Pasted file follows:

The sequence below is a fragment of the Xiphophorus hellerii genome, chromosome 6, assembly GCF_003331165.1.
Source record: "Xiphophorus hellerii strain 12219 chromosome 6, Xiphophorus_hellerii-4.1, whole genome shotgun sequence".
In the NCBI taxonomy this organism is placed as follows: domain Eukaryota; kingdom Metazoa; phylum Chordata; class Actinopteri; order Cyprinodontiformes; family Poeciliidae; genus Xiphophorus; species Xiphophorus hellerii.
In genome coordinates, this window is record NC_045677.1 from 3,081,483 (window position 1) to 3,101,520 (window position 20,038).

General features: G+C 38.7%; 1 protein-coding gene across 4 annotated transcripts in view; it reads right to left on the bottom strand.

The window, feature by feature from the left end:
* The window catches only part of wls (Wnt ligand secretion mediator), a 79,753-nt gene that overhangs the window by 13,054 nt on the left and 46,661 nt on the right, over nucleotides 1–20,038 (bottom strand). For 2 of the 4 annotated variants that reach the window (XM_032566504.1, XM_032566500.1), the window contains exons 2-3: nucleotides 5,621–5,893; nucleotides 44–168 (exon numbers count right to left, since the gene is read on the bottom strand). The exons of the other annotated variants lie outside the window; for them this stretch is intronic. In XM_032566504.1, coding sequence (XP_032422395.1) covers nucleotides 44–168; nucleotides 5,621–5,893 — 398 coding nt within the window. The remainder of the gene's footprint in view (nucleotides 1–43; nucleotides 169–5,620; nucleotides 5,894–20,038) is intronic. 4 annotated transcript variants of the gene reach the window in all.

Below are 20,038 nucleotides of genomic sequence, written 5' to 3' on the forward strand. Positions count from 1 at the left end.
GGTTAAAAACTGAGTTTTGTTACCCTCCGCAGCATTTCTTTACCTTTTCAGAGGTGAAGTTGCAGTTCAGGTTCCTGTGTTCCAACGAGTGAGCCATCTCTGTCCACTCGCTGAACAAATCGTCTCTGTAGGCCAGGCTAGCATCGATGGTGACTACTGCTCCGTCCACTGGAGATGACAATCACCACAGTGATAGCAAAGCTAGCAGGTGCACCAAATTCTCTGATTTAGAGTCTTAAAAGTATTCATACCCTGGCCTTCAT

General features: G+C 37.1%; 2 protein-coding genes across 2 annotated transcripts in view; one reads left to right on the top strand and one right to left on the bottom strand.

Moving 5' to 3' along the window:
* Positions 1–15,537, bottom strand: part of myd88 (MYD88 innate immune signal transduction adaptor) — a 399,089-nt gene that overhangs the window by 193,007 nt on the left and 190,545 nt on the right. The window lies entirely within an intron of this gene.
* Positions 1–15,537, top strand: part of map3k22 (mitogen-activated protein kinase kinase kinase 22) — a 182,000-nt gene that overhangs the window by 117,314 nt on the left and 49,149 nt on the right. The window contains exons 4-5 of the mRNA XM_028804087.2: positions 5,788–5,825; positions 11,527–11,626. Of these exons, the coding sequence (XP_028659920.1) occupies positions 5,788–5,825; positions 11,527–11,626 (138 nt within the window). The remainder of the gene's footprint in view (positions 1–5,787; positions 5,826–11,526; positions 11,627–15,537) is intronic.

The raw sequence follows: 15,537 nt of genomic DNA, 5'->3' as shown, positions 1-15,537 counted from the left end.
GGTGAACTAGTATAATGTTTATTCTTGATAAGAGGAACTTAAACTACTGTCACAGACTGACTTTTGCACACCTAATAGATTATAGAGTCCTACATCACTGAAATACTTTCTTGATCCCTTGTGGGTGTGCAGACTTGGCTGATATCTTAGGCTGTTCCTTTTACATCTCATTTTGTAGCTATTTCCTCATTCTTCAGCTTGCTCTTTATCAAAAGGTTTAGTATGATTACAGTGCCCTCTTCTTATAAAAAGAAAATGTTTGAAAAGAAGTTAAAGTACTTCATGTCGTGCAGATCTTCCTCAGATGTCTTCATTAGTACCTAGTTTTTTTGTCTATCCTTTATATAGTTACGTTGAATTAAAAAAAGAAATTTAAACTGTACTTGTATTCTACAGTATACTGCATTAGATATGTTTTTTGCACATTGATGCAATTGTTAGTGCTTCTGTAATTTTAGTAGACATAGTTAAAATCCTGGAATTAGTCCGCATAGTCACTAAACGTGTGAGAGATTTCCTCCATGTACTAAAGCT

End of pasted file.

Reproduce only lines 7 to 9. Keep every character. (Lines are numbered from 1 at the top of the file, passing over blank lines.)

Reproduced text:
* The window catches only part of wls (Wnt ligand secretion mediator), a 79,753-nt gene that overhangs the window by 13,054 nt on the left and 46,661 nt on the right, over nucleotides 1–20,038 (bottom strand). For 2 of the 4 annotated variants that reach the window (XM_032566504.1, XM_032566500.1), the window contains exons 2-3: nucleotides 5,621–5,893; nucleotides 44–168 (exon numbers count right to left, since the gene is read on the bottom strand). The exons of the other annotated variants lie outside the window; for them this stretch is intronic. In XM_032566504.1, coding sequence (XP_032422395.1) covers nucleotides 44–168; nucleotides 5,621–5,893 — 398 coding nt within the window. The remainder of the gene's footprint in view (nucleotides 1–43; nucleotides 169–5,620; nucleotides 5,894–20,038) is intronic. 4 annotated transcript variants of the gene reach the window in all.

Below are 20,038 nucleotides of genomic sequence, written 5' to 3' on the forward strand. Positions count from 1 at the left end.
GGTTAAAAACTGAGTTTTGTTACCCTCCGCAGCATTTCTTTACCTTTTCAGAGGTGAAGTTGCAGTTCAGGTTCCTGTGTTCCAACGAGTGAGCCATCTCTGTCCACTCGCTGAACAAATCGTCTCTGTAGGCCAGGCTAGCATCGATGGTGACTACTGCTCCGTCCACTGGAGATGACAATCACCACAGTGATAGCAAAGCTAGCAGGTGCACCAAATTCTCTGATTTAGAGTCTTAAAAGTATTCATACCCTGGCCTTCAT